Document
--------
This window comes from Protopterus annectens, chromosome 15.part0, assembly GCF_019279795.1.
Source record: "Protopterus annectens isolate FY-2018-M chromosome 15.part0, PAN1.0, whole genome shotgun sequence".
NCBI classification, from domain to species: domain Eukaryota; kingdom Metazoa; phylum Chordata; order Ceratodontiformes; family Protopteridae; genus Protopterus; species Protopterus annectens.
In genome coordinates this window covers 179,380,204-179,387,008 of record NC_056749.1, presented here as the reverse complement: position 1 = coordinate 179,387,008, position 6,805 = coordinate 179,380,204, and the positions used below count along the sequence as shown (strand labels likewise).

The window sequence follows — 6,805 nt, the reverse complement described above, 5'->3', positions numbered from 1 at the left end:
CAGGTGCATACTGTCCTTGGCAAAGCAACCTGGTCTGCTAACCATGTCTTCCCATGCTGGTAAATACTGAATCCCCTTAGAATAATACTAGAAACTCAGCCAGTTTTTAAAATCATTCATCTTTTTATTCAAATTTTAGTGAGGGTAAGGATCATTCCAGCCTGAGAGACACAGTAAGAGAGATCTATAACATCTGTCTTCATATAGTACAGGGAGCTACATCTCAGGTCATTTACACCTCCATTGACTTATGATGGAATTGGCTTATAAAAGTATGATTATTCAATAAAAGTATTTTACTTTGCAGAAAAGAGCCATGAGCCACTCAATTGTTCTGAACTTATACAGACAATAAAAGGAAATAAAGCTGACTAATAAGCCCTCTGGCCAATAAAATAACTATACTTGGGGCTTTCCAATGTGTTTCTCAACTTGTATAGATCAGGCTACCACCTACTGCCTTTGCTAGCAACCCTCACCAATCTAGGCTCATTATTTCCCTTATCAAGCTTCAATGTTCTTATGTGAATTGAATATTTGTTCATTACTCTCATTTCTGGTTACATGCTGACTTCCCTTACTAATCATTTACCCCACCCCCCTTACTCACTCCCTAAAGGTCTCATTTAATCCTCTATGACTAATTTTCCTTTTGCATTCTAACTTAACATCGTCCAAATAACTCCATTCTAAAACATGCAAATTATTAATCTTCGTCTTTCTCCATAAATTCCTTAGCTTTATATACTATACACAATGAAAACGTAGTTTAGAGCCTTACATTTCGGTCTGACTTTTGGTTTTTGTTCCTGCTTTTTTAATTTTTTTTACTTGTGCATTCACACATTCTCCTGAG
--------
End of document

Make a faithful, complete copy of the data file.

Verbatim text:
This window comes from Protopterus annectens, chromosome 15.part0, assembly GCF_019279795.1.
Source record: "Protopterus annectens isolate FY-2018-M chromosome 15.part0, PAN1.0, whole genome shotgun sequence".
NCBI classification, from domain to species: domain Eukaryota; kingdom Metazoa; phylum Chordata; order Ceratodontiformes; family Protopteridae; genus Protopterus; species Protopterus annectens.
In genome coordinates this window covers 179,380,204-179,387,008 of record NC_056749.1, presented here as the reverse complement: position 1 = coordinate 179,387,008, position 6,805 = coordinate 179,380,204, and the positions used below count along the sequence as shown (strand labels likewise).

The window sequence follows — 6,805 nt, the reverse complement described above, 5'->3', positions numbered from 1 at the left end:
CAGGTGCATACTGTCCTTGGCAAAGCAACCTGGTCTGCTAACCATGTCTTCCCATGCTGGTAAATACTGAATCCCCTTAGAATAATACTAGAAACTCAGCCAGTTTTTAAAATCATTCATCTTTTTATTCAAATTTTAGTGAGGGTAAGGATCATTCCAGCCTGAGAGACACAGTAAGAGAGATCTATAACATCTGTCTTCATATAGTACAGGGAGCTACATCTCAGGTCATTTACACCTCCATTGACTTATGATGGAATTGGCTTATAAAAGTATGATTATTCAATAAAAGTATTTTACTTTGCAGAAAAGAGCCATGAGCCACTCAATTGTTCTGAACTTATACAGACAATAAAAGGAAATAAAGCTGACTAATAAGCCCTCTGGCCAATAAAATAACTATACTTGGGGCTTTCCAATGTGTTTCTCAACTTGTATAGATCAGGCTACCACCTACTGCCTTTGCTAGCAACCCTCACCAATCTAGGCTCATTATTTCCCTTATCAAGCTTCAATGTTCTTATGTGAATTGAATATTTGTTCATTACTCTCATTTCTGGTTACATGCTGACTTCCCTTACTAATCATTTACCCCACCCCCCTTACTCACTCCCTAAAGGTCTCATTTAATCCTCTATGACTAATTTTCCTTTTGCATTCTAACTTAACATCGTCCAAATAACTCCATTCTAAAACATGCAAATTATTAATCTTCGTCTTTCTCCATAAATTCCTTAGCTTTATATACTATACACAATGAAAACGTAGTTTAGAGCCTTACATTTCGGTCTGACTTTTGGTTTTTGTTCCTGCTTTTTTAATTTTTTTTACTTGTGCATTCACACATTCTCCTGAG